Of course, the question that everyone wants to know the answer to is, ‘Was it a good year?’ and from the graph below, we can quickly see that for most respondents it was.
71.5% of businesses described their year as being ‘OK’ or ‘Good’. That is a little down on last year, but only by 2.5%, which is hardly statistically relevant. In fact, this graph has been basically the same shape for the last 3 years; a curve showing more businesses on the ‘Good’ side of ‘OK’ than the ‘Difficult’ one.
Look back to 2012 and the trend leans the other way with most businesses having a hard time, but of course the UK economy in 2012 was very troubled and the summer weather was appalling.
Which leads us to an interesting question. What does have the biggest influence on the wet leisure industry?
“A very good year in general with increased growth over last year. 2015 will be a year of ‘what could have been’ had we had a better Spring/Summer.”
We would all agree, the 2015 season started well in terms of the weather and we were all optimistic for a good year, and then the weather broke.
2015 gave us the coldest and wettest summer in 3 years. It’s no surprise therefore that 63% of respondents thought that it had the biggest influence on their business last year. “
We had a really good year, however, where we expected peaks in sales we did not see them due to the lack of good weather. A very good year WOULD have been a fantastic year if summer showed up this year.”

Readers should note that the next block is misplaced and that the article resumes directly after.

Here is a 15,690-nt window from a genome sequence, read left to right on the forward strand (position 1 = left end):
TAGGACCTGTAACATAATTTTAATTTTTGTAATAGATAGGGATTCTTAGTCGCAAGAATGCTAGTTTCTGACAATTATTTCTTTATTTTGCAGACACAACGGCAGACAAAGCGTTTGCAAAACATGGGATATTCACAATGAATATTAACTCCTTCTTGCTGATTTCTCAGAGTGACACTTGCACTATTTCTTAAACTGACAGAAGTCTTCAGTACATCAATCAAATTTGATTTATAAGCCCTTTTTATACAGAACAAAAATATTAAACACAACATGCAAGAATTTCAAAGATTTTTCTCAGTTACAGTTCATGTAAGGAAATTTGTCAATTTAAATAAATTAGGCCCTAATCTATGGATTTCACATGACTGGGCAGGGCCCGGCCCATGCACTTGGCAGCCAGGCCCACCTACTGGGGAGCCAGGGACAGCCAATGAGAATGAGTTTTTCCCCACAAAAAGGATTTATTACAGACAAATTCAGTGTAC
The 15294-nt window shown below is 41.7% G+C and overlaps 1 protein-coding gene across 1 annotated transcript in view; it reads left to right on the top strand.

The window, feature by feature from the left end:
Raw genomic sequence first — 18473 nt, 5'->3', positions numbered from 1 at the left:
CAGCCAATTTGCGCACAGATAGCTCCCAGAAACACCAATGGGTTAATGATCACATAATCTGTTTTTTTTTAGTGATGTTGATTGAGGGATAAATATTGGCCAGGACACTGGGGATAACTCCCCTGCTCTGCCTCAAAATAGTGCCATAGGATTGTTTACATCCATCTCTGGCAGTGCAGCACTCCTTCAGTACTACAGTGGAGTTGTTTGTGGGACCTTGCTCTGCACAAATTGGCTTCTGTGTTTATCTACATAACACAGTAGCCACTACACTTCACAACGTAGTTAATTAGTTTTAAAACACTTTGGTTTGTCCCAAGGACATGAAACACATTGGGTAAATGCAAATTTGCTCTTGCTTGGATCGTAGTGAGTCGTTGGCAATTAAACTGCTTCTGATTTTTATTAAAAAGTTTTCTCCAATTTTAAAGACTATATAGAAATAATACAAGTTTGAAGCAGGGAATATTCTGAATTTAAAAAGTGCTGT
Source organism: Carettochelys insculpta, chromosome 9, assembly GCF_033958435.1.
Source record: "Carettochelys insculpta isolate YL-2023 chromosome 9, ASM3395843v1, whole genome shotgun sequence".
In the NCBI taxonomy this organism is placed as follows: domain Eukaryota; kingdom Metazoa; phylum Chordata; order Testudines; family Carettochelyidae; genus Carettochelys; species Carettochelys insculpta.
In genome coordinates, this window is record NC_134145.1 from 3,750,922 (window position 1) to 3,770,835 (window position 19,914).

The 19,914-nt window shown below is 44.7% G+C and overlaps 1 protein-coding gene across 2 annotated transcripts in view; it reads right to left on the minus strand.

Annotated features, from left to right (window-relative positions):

In fact, over the course of the surveys, the weather has always been seen as having the biggest impact on the wet leisure industry.
Where that point is really emphasised is in 2012 where we suffered both an economic downturn that threatened to put us back into recession and a particularly wet summer.
25% more businesses blamed the rain for their troubles than the economy.
How do you expect business conditions to be next year?
With almost 60% of the respondents saying that they were expecting next year to be Good or Extremely Good, this chart shows a very positive industry. Back in 2012, only 18% of respondents were as confident.
The other trend over the last 5 years is that respondents expecting a difficult year ahead have dropped year on year from about 40% in 2011 to just 6% in 2015. There hasn’t really been a change in the economy, and certainly not in the weather, that can account for this continual increase in optimism.
Perhaps as businesses diversify into sauna and steam, as they gather more of their income from regular service and maintenance contracts and as they make more of the advantage that modern marketing techniques can give them, they become better able to weather economic storms and actual ones.
Whatever the reasons may be, it certainly is a good sign for the wet leisure industry in general.
Respondents were also asked what they considered to be the biggest challenges that they would face in 2016 and whereas this list included the usual concerns about the weather, the economy and stiff price competition, there were also many of the challenges that a healthy and growing industry would expect to face.
“Managing a growing business.”
“Recruiting more staff. Maintaining the current pace with the staffing levels we have will be difficult.”
“Marketing to create more of a brand awareness and in-house organisation to get closer to our lean efficient ideals.”
“Lack of skilled and knowledgeable operatives to expand business.”
We would particularly like to thank, and applaud, the respondent who answered “Old age,” and in fact has done every year since the survey began.